Another problem is whether the agencies will be able to accurately track the file downloading to compensate companies and artists correctly. The EFF suggests using a Nielsen-rating-like system, where a randomly selected portion of the population agrees to let the agency watch their downloading habits, and those numbers are extrapolated to cover the population as a whole. This sounds viable, and since it can easily be automated (install this software on your computer and the work is done for you!) nobody will mind being a Nielsen family. There are concerns that the system can be cheated. If, for instance, a member of a band is one of these Nielsen families, he might write a piece of software that will download that band's music ten thousand times a day. Fortunately, if his habits are being tracked, that pattern can be noted and screened out of the system. As with all statistical models, deviations from the norm will have to be carefully monitored and possibly corrected. Sure, it'll take work to get the kinks out, but I think eventually we'd end up with a system that everyone is happy with.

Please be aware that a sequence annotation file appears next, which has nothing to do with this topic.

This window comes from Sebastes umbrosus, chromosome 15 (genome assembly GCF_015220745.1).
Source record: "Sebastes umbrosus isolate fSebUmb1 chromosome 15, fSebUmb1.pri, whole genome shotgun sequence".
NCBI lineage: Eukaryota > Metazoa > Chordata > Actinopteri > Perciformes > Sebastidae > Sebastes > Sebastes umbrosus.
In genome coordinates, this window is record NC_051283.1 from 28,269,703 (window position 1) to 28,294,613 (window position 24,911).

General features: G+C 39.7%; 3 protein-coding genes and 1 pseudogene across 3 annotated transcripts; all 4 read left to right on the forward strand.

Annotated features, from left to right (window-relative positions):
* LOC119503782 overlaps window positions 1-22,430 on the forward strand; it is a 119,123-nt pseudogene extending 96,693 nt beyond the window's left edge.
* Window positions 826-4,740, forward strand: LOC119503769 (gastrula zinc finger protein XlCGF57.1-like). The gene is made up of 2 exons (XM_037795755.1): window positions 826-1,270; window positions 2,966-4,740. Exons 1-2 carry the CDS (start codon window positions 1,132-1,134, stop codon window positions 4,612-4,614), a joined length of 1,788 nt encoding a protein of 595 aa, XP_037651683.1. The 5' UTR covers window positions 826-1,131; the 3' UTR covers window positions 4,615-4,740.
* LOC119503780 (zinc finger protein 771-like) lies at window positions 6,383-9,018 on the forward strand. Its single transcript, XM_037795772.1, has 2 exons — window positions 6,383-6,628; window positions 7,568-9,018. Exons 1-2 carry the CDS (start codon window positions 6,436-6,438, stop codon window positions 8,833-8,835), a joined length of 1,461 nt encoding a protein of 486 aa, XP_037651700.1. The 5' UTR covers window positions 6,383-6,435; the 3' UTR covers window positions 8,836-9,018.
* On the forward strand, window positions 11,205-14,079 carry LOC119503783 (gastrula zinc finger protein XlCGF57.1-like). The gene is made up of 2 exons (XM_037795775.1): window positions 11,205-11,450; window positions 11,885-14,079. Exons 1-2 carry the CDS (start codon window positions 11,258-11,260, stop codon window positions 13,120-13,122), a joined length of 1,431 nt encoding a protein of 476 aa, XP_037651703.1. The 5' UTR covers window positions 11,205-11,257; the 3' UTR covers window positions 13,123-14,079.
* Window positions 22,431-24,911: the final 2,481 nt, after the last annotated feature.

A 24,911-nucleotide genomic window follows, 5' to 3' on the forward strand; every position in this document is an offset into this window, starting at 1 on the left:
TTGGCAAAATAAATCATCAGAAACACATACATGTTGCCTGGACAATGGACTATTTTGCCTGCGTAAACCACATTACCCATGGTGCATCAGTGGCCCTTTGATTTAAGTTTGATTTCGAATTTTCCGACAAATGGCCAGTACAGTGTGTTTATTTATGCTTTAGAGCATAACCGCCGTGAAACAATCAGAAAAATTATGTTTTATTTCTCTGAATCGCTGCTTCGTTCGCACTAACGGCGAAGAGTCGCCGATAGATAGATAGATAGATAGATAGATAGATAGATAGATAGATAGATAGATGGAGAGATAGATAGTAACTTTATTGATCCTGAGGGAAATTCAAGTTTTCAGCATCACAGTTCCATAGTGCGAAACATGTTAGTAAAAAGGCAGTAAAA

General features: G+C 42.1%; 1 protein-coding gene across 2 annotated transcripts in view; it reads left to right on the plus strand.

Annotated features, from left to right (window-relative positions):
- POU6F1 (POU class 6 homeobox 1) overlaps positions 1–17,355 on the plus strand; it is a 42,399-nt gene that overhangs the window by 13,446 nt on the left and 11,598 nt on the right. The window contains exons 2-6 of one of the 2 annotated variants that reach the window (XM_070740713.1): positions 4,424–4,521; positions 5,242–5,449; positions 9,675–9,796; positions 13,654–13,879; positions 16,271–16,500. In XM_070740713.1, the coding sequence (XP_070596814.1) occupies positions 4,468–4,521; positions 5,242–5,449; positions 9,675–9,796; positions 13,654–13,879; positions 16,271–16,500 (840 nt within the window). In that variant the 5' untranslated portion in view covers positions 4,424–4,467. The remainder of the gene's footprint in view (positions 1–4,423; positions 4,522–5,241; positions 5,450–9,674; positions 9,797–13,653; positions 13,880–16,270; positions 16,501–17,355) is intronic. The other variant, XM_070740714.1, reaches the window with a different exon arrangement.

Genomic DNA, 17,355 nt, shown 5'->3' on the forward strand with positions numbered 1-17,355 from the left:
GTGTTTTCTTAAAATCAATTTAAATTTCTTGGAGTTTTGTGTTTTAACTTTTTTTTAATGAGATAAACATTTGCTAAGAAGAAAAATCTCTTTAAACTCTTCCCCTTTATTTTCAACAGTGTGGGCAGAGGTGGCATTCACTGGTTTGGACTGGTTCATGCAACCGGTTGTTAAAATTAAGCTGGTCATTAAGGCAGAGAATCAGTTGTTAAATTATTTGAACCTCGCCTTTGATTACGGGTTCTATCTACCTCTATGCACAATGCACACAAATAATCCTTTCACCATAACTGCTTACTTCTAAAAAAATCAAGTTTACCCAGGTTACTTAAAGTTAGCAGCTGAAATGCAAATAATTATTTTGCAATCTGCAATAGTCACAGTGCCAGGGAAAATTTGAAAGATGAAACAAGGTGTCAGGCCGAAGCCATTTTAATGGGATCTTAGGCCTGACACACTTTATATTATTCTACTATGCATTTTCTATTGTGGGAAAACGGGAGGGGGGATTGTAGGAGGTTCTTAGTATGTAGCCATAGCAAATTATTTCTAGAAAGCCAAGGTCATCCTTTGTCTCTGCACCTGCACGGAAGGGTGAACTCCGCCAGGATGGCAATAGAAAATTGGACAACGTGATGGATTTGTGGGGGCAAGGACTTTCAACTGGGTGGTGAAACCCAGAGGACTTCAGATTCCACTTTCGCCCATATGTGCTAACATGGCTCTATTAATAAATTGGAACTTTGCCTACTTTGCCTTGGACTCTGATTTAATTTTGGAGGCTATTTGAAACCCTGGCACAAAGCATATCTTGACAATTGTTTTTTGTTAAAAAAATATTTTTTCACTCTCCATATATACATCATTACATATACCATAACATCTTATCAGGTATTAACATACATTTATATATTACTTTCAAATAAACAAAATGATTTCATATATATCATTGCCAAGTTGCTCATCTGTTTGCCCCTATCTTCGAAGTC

Now if only the right people at the RIAA would take this into consideration...


( 10 comments — Leave a comment )
Mar. 4th, 2004 08:43 am (UTC)
Nielsens might be a problem: there's a lot more music than tv to keep track of. Generally, this sounds like a fabulous idea.
Mar. 4th, 2004 09:04 am (UTC)